Since 2012, eastbound Expo Line passengers approaching La Cienega/Jefferson Station have been greeted by promotional signage for a 17-story office building planned next-door to the elevated rail stop.  After five years of advertising what has often seemed like a pie-in-the-sky vision, the project may finally be coming to fruition.

The sign, located at the corner of National and Jefferson Boulevards, has now been stripped away, along with most of an adjoining surface parking lot that will give way for the tower.  This unexpected change comes just one month after the Los Angeles Department of Building and Safety issued a construction permit for the long-proposed development.

The project - a collaboration between deconstructivist architect Eric Owen Moss and husband-and-wife developers Frederick and Laurie Samitaur Smith - will consist of a 230-foot tall structure featuring nearly 160,000 square feet of creative offices above two levels of underground parking.  According to a November 2016 report from the Los Angeles Times, the building is expected to command a monthly rent of $4 per square foot.

Dubbed (W)rapper, the tower is unique amongst Los Angeles high-rise buildings in that it will be supported by a weaving skeleton of curved, steel beams.  Plans for the tower date back to the late 1990s, when the project was initially approved as a two-tower development.

Though (W)rapper has previously been marketed as the tallest building in the surrounding Baldwin Hills community, it may not retain that title for long.  Almost directly across the street, developer Carmel Partners has proposed an 11-acre mixed-use complex on that would include a 29-story, 323-foot tower.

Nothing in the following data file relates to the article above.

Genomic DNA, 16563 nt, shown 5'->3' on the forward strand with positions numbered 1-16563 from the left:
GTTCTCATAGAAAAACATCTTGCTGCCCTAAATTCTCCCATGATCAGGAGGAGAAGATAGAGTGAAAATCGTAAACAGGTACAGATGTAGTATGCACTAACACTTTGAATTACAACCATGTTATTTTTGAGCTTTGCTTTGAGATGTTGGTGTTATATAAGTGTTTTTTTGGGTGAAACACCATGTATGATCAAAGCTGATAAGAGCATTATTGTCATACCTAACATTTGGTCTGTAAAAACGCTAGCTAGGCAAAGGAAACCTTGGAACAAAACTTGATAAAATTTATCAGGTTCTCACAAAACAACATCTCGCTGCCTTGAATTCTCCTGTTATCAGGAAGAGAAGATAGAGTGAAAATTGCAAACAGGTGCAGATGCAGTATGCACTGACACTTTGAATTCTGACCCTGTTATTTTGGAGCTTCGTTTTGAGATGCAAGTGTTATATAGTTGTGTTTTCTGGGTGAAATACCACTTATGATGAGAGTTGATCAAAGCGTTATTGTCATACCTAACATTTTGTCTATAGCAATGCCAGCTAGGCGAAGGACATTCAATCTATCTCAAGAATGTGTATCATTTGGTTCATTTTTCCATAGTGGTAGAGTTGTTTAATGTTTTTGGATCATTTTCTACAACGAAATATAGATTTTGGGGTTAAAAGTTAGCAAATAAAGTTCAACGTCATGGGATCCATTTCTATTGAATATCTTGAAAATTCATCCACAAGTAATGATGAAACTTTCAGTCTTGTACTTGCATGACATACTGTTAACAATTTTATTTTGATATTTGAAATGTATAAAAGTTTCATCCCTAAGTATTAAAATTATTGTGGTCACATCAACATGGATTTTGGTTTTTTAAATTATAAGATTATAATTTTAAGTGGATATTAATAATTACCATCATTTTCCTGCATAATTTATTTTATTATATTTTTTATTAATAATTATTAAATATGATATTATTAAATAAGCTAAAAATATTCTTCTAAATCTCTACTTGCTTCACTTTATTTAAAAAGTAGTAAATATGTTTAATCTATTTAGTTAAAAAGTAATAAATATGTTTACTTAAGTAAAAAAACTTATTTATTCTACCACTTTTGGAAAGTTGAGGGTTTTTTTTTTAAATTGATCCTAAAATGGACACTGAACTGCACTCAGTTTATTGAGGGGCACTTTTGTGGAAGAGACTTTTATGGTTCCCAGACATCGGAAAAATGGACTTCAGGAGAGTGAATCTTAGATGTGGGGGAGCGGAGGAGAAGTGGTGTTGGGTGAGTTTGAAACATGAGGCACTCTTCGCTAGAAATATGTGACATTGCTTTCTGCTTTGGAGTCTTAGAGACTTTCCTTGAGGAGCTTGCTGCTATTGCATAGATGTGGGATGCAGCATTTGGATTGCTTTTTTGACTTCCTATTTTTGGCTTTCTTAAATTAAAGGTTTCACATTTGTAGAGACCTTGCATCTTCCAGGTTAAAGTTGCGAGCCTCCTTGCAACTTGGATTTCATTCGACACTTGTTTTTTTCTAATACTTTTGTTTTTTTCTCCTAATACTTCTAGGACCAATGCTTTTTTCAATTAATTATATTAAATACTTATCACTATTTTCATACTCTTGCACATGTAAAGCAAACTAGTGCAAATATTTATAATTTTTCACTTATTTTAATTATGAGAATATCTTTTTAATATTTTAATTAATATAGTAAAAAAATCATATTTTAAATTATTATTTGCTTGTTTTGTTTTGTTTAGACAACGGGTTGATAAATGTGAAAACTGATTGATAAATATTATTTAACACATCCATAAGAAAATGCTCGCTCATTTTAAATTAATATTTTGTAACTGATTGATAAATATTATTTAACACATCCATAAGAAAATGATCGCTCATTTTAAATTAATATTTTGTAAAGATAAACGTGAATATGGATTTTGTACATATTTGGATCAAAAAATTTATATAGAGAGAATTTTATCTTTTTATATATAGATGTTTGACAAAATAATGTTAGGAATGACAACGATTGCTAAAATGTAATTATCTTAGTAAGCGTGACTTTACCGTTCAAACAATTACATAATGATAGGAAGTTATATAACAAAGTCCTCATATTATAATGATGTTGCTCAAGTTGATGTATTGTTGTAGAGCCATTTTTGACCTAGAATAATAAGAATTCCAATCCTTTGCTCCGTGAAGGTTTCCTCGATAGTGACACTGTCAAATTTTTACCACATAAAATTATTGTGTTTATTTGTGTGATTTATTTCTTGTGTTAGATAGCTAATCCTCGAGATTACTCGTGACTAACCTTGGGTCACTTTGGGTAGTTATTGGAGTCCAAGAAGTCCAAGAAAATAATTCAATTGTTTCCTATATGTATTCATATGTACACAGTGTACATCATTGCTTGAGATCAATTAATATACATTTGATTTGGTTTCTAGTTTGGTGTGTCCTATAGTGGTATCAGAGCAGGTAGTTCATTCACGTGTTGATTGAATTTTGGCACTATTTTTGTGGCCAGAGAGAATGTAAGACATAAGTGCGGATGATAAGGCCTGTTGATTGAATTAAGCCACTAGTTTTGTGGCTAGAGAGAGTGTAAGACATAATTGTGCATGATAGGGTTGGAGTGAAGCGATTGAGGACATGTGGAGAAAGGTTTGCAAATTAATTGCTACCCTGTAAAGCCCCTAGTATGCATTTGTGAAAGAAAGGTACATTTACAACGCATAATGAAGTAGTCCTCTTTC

Rendering by EOM Architects
Rendering by EOM Architects

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L.A. is ready for micro-units

Micro-units are apartments as small as 140 square feet and as large as 350, and they take a variety of forms.

In a county facing a shortage of a million housing units, how can we provide more affordable housing, be more welcoming to families, and boost transit ridership in our urban centers? For all three, the answer comes in a small package: micro-units.

Micro-units are apartments as small as 140 square feet and as large as 350, and they take a variety of forms. They can include shared-living arrangements or be entirely self-contained with bathrooms, full kitchens, and even in-unit washers and dryers. They can be amenity-rich or relatively barebones.